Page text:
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Editor’s note: Reza Kahlili will discuss this breaking story on an upcoming edition of “Fox and Friends,” time yet to be announced.

The United States and Iran have agreed to one-on-one negotiations over Tehran’s nuclear program for the first time, the New York Times reported today.

The agreement comes just two weeks before Election Day and the weekend prior to the final debate, which is to focus on foreign policy.

The timing of the unfolding events fits the template for an “October surprise” already suggested by WND’s report this week that the Obama administration had cut a deal with Iran that would end many of the sanctions against the Islamic Republic in exchange for the promise of a temporary halt to uranium enrichment.

The story of the administration’s secret negotiations was broken on WND by Reza Kahlili. Reza Kahlili is a pseudonym for a former CIA operative in Iran’s Revolutionary Guards and author of the award-winning book “A Time to Betray”.

While the New York Times reports Iranian officials insisting that talks wait until after the election so Tehran knows whom they will be negotiating with, WND sources say one of the enticements for Iran to announce a halt to enrichment now is to assist Barack Obama’s re-election chances. Mitt Romney is seen as less yielding than Obama and a president who will be quick to support Israel.

The New York Times story spotlights the political ramifications of the announcement on Romney, noting his opposition to any level of enrichment by Iran – a concession that experts say is likely to be part of any deal – and warning his opposition to today’s announcement “could make him look as if he is willing to risk another American war in the Middle East without exhausting alternatives.”

“It would be unconscionable to go to war if we haven’t had such discussions,” R. Nicholas Burns, who led negotiations with Iran as under secretary of state in the George W. Bush administration, told the Times.

Iran’s nuclear program “is the most difficult national security issue facing the United States,” Burns said. “While we should preserve the use of force as a last resort, negotiating first with Iran makes sense. What are we going to do instead? Drive straight into a brick wall called war in 2013, and not try to talk to them?”

Indeed, WND’s earlier exclusive report of the secret deal, negotiated in Doha, Qatar, revealed guarantees would ensure the regime’s right to peaceful enrichment, quickly remove many of the sanctions, accept that Iran’s nuclear program does not have a military dimension and relieve international pressure on the regime while it continues its nuclear program. Also, the U.S. would announce that the killing of Iranian nuclear scientists was the work of a foreign country, though Israel would not be named, to increase legal pressure on Israel.

WND’s highly placed source, who remains anonymous for security reasons and is highly placed in Iran’s regime, said that once Iran’s supreme leader, Ayatollah Ali Khamenei, received a letter from President Obama guaranteeing the details of the agreement, he would authorize an announcement by Iran on a solution to the nuclear crisis before the U.S. presidential elections.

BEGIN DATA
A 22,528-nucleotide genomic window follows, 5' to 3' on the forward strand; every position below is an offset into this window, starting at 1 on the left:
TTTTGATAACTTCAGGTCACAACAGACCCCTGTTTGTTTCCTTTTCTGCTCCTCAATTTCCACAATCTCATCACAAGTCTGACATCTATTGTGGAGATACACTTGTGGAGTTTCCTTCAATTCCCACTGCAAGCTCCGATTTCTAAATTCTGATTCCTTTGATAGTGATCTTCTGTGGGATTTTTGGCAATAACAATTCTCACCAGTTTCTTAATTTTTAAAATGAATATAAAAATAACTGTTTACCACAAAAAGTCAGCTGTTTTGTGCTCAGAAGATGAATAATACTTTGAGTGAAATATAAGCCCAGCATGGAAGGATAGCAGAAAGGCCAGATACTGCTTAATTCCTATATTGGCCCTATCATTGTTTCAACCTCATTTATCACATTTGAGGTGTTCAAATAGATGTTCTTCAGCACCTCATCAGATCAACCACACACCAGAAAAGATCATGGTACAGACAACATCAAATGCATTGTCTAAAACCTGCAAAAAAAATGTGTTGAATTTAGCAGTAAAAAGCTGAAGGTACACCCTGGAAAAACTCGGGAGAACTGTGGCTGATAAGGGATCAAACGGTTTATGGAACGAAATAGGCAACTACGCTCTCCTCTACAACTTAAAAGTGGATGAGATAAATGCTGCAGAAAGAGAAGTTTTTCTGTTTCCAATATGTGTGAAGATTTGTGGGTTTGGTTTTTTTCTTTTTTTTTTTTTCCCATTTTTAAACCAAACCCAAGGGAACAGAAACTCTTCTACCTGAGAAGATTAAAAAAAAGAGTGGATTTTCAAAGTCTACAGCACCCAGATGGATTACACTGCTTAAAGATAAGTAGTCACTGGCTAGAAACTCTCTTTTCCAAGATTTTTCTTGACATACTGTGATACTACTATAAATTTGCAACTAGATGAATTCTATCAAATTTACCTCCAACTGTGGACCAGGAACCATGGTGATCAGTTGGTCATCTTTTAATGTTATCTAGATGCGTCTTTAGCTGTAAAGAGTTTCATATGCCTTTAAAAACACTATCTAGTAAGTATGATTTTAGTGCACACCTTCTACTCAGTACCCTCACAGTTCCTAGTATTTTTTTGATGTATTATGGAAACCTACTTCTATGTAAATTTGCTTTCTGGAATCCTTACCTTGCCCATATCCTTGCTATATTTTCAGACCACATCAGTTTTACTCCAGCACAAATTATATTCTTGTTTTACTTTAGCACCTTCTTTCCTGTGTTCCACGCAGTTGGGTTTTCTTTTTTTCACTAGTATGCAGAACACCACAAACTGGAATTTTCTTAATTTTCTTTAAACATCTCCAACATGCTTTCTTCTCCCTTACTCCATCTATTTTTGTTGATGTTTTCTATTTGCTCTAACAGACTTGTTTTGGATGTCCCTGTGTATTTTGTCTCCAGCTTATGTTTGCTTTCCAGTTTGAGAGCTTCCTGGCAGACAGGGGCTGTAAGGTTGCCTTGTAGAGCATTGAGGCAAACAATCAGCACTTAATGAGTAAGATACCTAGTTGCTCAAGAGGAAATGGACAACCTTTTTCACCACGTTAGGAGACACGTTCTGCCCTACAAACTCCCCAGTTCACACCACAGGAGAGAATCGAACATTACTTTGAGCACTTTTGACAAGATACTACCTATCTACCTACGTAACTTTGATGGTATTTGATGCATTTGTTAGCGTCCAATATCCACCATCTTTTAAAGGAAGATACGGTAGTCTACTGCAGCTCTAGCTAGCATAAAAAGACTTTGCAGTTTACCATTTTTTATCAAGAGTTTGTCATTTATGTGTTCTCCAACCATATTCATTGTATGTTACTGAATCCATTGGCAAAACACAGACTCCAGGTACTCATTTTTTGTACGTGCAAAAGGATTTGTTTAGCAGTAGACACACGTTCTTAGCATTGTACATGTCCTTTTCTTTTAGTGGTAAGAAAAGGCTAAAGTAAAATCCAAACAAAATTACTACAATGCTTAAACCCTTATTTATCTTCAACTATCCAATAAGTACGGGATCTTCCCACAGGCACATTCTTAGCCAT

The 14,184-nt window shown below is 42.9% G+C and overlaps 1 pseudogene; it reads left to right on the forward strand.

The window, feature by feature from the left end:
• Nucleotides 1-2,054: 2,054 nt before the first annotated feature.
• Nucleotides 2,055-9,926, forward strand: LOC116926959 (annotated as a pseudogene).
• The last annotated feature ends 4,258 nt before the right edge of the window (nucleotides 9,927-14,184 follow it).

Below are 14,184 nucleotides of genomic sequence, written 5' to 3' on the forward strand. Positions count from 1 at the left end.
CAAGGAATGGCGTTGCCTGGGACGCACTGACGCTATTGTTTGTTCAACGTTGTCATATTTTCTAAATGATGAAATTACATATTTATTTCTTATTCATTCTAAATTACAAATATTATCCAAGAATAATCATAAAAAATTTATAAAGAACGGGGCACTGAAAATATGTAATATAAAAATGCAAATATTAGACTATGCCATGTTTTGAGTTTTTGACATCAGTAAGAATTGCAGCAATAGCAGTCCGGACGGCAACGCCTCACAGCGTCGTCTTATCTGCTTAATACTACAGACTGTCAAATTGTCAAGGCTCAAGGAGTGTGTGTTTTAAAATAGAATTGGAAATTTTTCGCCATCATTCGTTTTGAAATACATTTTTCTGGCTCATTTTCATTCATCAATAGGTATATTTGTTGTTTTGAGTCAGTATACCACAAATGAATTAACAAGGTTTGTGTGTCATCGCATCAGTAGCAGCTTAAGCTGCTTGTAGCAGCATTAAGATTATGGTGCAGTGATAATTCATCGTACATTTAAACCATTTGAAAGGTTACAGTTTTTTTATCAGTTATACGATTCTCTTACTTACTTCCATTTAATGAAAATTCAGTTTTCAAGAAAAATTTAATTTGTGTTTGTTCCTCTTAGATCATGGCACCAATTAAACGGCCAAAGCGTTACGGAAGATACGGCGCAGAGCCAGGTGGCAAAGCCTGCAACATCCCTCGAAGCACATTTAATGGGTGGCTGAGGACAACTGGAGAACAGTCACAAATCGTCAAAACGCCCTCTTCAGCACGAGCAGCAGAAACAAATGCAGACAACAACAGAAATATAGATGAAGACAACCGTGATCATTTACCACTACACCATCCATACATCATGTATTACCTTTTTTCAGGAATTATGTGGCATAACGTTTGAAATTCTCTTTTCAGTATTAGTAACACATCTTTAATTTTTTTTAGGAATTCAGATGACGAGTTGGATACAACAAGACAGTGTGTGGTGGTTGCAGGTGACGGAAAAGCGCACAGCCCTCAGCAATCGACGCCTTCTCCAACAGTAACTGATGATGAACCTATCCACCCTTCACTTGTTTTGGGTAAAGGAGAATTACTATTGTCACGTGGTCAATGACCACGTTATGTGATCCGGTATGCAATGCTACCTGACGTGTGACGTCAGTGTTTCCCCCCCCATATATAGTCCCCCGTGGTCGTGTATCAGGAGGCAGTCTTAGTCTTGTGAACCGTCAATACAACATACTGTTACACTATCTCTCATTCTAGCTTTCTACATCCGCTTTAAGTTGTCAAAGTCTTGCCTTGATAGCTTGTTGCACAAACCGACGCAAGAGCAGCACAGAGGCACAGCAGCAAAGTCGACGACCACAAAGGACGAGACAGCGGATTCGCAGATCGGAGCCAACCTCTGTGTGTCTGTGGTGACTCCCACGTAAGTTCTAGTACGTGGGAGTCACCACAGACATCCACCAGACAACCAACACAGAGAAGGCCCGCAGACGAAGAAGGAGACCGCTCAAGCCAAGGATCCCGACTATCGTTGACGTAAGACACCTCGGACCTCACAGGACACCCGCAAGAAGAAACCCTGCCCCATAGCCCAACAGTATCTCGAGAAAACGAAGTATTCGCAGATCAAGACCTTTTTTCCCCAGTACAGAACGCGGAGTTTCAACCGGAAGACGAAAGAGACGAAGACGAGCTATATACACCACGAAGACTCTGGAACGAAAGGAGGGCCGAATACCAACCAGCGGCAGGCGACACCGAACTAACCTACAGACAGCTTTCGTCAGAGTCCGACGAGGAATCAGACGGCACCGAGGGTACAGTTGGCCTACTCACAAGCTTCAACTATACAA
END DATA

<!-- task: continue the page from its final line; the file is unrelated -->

The source in Tehran said Khamenei has made it clear that unless he received Obama’s written guarantees, he would not begin the process, which would dramatically boost Obama’s re-election chances. If the guarantees are not given, Khamenei warned, Iran will speed up its nuclear program.

According to the Iranian source, a previous Obama letter to Khamenei indicated that it’s best for the regime not to give any motive to Israeli Prime Minister Benjamin Netanyahu’s government to attack Iran’s nuclear facilities, a message that was re-emphasized in the Qatar negotiations.

As reported exclusively by WND Oct. 4, a three-person delegation led by a woman on behalf of the Obama administration traveled to Qatar about Oct. 1 and met with Iranian counterparts, including Ali Akbar Velayati, the former foreign minister of the Islamic regime and a close adviser to Khamenei on international matters.

In the meeting, according to the source, the U.S. delegation urged an announcement, even if only on a temporary nuclear deal, before the U.S. elections to help Obama get re-elected. A Romney presidency, the delegation said, would surely move more toward Israel, and the Iranians were reminded that Obama has stood up to Israel against any plans to attack Iran. The regime’s delegate was urged to understand that if Iran does not stand by Obama, Israel will attack Iran.

Days after the WND report, Ali Akbar Salehi, the regime’s foreign minister, in an
interview with the German magazine Der Spiegel, stated, “If our right to enrichment is guaranteed, we are prepared to offer an exchange.”

Citing WND’s report, political analyst Dick Morris today predicted the administration would soon announce a deal with Iran.

The Iranians, Morris said, may prefer another four years of Mr. Obama to the possibility of a Mitt Romney presidency.

“I think they feel that Romney would assist Israel in attacking them,” Mr. Morris said.

“The Iranians have a real history of intervening in U.S. elections,” Mr. Morris said in an appearance Saturday on Fox News. “Bear in mind that in 1980, they did not release the hostages until after the election because they wanted to defeat [President Carter].”

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